Chapter 6: Pricing Climate Change
Burning of fossil fuel is the main reason behind manmade climate change. By burning the carbon content, carbon dioxide is produced and quickly spreads in the global atmosphere. This increases the greenhouse effect, thereby changing the earth’s energy balance. Concern over the negative consequences of climate change has led to a vast array of policy measures aimed at reducing the use of fossil fuel. This chapter examines some aspects of these policies. It discusses the arguments for taxes and quantity restrictions on CO2-emitting activities, and especially on the burning of fossil fuel, as well as policies to subsidise substitutes for these activities, particularly the use and development of technologies producing non-fossil based “green energy”.
Volume (Year): (2012)
Issue (Month): (02)
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- Mikhail Golosov & John Hassler & Per Krusell & Aleh Tsyvinski, 2014.
"Optimal Taxes on Fossil Fuel in General Equilibrium,"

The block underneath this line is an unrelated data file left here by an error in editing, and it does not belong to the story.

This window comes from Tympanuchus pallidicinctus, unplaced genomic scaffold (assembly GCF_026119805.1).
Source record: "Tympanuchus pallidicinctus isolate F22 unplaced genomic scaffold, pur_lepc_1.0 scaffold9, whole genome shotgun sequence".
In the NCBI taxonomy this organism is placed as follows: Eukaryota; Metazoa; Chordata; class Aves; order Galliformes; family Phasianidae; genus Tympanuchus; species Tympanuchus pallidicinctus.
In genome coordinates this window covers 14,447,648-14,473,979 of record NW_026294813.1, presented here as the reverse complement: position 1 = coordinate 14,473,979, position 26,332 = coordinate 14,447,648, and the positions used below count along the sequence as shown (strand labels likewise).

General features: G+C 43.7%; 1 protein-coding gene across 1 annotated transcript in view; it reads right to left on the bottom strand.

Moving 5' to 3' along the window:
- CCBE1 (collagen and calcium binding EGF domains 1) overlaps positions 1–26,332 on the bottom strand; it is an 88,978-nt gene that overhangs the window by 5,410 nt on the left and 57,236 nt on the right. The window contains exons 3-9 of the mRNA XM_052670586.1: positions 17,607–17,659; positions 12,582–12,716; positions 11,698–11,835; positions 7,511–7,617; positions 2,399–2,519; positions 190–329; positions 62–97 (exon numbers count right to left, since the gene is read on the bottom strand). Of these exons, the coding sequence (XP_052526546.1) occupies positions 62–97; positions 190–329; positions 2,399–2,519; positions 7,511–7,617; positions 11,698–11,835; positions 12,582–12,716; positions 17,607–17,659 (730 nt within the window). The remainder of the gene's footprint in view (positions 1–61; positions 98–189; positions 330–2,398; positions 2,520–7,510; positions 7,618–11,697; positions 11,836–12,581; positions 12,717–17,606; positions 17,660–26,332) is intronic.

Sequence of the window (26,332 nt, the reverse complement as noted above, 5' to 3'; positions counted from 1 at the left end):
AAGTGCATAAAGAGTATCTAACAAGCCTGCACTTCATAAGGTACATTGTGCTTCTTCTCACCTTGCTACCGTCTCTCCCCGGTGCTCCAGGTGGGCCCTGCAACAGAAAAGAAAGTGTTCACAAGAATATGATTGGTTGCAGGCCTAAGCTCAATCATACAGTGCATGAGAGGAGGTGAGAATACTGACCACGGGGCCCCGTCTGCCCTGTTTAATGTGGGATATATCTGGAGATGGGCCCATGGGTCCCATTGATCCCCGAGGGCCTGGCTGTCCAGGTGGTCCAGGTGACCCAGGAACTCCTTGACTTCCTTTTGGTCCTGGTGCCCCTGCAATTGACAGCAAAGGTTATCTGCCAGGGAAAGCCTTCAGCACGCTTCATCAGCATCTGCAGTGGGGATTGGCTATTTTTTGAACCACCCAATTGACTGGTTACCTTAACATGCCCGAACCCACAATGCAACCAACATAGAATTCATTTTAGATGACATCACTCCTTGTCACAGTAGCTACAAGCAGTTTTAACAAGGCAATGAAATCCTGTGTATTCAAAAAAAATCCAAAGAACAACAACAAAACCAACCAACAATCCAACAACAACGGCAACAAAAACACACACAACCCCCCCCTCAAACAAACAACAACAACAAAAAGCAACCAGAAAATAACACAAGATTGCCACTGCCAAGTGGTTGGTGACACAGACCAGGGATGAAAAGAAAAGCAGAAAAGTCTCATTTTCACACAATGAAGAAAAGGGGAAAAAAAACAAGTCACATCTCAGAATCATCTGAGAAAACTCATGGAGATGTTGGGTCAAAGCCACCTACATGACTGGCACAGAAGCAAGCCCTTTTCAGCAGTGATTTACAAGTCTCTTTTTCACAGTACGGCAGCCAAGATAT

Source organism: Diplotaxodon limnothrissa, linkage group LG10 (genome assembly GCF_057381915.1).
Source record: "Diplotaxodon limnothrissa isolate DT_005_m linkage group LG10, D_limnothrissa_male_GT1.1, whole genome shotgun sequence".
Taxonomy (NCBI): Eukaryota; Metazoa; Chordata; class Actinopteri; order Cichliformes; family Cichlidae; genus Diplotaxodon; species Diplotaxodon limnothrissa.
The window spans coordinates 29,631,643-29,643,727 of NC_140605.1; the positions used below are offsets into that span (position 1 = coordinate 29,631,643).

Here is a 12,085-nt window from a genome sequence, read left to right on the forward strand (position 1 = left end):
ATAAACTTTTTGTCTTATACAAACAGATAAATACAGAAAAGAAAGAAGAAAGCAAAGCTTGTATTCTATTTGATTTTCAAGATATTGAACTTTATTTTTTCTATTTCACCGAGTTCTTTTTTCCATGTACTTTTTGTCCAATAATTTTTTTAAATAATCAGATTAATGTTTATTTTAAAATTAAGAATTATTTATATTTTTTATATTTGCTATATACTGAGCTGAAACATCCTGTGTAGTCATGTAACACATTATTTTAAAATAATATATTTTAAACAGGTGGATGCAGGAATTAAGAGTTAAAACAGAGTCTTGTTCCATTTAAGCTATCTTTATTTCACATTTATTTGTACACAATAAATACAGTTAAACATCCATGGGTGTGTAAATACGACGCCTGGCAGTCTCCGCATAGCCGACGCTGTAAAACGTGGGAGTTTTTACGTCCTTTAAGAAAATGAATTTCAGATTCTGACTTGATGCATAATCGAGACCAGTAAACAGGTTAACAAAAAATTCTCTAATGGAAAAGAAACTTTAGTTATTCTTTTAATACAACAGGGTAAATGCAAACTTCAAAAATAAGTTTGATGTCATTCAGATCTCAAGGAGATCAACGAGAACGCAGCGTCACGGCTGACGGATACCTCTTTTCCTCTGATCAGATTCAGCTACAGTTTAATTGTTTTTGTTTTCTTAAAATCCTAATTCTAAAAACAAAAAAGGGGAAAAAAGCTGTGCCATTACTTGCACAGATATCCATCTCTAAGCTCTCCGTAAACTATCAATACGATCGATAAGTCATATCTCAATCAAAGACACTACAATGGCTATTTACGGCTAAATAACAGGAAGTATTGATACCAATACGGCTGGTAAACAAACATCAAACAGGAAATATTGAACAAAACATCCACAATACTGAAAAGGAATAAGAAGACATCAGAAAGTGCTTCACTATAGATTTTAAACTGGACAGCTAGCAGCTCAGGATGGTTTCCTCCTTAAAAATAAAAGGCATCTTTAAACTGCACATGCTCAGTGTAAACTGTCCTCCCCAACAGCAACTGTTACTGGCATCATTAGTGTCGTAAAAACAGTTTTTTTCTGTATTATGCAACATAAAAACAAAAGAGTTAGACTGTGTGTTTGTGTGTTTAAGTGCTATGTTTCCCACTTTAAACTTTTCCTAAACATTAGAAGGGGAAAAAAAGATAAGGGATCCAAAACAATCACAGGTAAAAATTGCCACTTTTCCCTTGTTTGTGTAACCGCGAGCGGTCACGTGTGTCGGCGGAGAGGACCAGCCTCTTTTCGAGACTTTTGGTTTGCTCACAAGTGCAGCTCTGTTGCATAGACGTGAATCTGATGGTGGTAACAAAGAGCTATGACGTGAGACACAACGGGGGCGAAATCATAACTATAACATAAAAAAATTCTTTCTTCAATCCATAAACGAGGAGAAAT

Econometric Society, vol. 82(1), pages 41-88, 01.
- Mikhail Golosov & John Hassler & Per Krusell & Aleh Tsyvinski, 2011. "Optimal Taxes on Fossil Fuel in General Equilibrium," NBER Working Papers 17348, National Bureau of Economic Research, Inc.
- Golosov, Mikhail & Hassler, John & Krusell, Per & Tsyvinski, Aleh, 2011. "Optimal taxes on fossil fuel in general equilibrium," CEPR Discussion Papers 8527, C.E.P.R. Discussion Papers.
- Hans-Werner Sinn, 2009. "The Green Paradox," CESifo Forum, Ifo Institute - Leibniz Institute for Economic Research at the University of Munich, vol. 10(3), pages 10-13, October.
- Sinn, Hans-Werner, 2009. "The green paradox," Munich Reprints in Economics 19633, University of Munich, Department of Economics.
- Bretschger, Lucas & Ramer, Roger & Schwark, Florentine, 2011. "Growth effects of carbon policies: Applying a fully dynamic CGE model with heterogeneous capital," Resource and Energy Economics, Elsevier, vol. 33(4), pages 963-980. Full references (including those not matched with items on IDEAS)
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